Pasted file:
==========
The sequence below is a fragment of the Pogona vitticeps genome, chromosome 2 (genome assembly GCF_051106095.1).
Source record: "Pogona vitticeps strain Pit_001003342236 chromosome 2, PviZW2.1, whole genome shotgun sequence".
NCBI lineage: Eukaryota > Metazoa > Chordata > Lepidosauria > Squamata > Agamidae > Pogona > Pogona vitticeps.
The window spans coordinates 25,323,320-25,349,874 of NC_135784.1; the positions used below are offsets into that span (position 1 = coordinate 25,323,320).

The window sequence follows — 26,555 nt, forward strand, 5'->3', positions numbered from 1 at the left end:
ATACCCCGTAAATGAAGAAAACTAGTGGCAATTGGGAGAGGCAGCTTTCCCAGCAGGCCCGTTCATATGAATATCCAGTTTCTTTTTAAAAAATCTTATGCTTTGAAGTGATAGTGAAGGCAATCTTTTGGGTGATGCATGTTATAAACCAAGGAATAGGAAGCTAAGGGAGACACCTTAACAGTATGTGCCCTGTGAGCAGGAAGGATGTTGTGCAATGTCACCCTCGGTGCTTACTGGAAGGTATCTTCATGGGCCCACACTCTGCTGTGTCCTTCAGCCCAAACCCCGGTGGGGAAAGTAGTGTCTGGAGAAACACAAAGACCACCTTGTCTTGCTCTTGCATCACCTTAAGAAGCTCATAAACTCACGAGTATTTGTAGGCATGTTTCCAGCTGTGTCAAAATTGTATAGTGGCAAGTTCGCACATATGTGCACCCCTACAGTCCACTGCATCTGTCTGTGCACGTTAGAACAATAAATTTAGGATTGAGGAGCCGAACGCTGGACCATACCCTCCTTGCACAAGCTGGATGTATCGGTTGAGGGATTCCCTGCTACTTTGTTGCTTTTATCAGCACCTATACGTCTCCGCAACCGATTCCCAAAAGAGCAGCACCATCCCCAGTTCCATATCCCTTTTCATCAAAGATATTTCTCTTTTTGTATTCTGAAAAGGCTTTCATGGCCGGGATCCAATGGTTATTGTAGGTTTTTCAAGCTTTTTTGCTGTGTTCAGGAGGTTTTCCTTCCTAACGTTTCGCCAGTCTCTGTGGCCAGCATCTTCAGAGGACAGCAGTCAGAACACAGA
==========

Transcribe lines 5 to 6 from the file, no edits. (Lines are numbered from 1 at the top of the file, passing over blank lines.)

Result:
The window sequence follows — 26,555 nt, forward strand, 5'->3', positions numbered from 1 at the left end:
ATACCCCGTAAATGAAGAAAACTAGTGGCAATTGGGAGAGGCAGCTTTCCCAGCAGGCCCGTTCATATGAATATCCAGTTTCTTTTTAAAAAATCTTATGCTTTGAAGTGATAGTGAAGGCAATCTTTTGGGTGATGCATGTTATAAACCAAGGAATAGGAAGCTAAGGGAGACACCTTAACAGTATGTGCCCTGTGAGCAGGAAGGATGTTGTGCAATGTCACCCTCGGTGCTTACTGGAAGGTATCTTCATGGGCCCACACTCTGCTGTGTCCTTCAGCCCAAACCCCGGTGGGGAAAGTAGTGTCTGGAGAAACACAAAGACCACCTTGTCTTGCTCTTGCATCACCTTAAGAAGCTCATAAACTCACGAGTATTTGTAGGCATGTTTCCAGCTGTGTCAAAATTGTATAGTGGCAAGTTCGCACATATGTGCACCCCTACAGTCCACTGCATCTGTCTGTGCACGTTAGAACAATAAATTTAGGATTGAGGAGCCGAACGCTGGACCATACCCTCCTTGCACAAGCTGGATGTATCGGTTGAGGGATTCCCTGCTACTTTGTTGCTTTTATCAGCACCTATACGTCTCCGCAACCGATTCCCAAAAGAGCAGCACCATCCCCAGTTCCATATCCCTTTTCATCAAAGATATTTCTCTTTTTGTATTCTGAAAAGGCTTTCATGGCCGGGATCCAATGGTTATTGTAGGTTTTTCAAGCTTTTTTGCTGTGTTCAGGAGGTTTTCCTTCCTAACGTTTCGCCAGTCTCTGTGGCCAGCATCTTCAGAGGACAGCAGTCAGAACACAGA